This grade tells you how well your state is doing in helping tobacco users quit. Quitting is hard. Smokers usually must try several times before they finally stop. Their chances of quitting greatly increase if they can get medications and counseling to help them. States need to cover all medications and forms of counseling that are proven to help smokers quit, and they need to make sure all tobacco users have easy access to them. This is especially important for people on Medicaid, who smoke at rates over 50 percent higher than the general population. States also need to invest in services that help people quit tobacco use over the phone, called quitlines, at recommended levels.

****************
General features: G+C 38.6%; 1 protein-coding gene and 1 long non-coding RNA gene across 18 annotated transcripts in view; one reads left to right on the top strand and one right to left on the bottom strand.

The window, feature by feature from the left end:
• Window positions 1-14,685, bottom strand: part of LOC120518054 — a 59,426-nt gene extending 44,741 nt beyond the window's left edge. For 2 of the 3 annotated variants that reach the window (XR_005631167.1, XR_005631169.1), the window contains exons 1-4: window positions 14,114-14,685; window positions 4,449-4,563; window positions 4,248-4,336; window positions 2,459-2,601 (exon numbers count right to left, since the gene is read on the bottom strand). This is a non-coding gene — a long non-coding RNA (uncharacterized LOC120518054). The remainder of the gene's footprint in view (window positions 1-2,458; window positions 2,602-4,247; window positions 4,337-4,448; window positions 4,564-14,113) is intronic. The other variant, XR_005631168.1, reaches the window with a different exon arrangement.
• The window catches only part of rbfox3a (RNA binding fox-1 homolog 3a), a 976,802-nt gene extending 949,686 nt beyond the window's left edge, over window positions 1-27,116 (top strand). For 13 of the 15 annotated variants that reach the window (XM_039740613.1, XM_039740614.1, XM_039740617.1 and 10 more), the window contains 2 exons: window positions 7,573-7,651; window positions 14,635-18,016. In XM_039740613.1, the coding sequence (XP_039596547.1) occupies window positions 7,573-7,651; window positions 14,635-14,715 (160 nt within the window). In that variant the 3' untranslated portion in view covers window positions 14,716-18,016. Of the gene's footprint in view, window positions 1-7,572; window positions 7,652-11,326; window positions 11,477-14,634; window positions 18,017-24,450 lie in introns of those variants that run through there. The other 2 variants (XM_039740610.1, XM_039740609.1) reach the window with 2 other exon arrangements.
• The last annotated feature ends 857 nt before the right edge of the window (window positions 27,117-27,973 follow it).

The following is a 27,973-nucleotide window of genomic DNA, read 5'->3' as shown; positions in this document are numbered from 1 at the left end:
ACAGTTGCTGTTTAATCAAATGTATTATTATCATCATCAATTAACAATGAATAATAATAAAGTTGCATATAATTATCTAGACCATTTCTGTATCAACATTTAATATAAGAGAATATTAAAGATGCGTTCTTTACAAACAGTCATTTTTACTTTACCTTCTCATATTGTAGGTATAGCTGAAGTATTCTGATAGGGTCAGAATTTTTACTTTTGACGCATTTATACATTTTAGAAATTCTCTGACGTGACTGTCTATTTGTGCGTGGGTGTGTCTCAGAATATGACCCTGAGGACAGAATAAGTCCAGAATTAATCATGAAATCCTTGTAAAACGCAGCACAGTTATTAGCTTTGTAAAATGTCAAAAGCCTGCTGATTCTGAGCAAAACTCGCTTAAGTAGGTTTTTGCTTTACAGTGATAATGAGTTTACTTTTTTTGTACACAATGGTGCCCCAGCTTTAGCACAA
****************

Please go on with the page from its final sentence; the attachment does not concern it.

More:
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The American Lung Association’s annual "State of Tobacco Control" report was released nationwide on Wednesday, January 22, 2014.

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Surgeon General’s Report

Despite the great progress of the past, in the last few years, tobacco control efforts have slowed and in some areas, even stalled.

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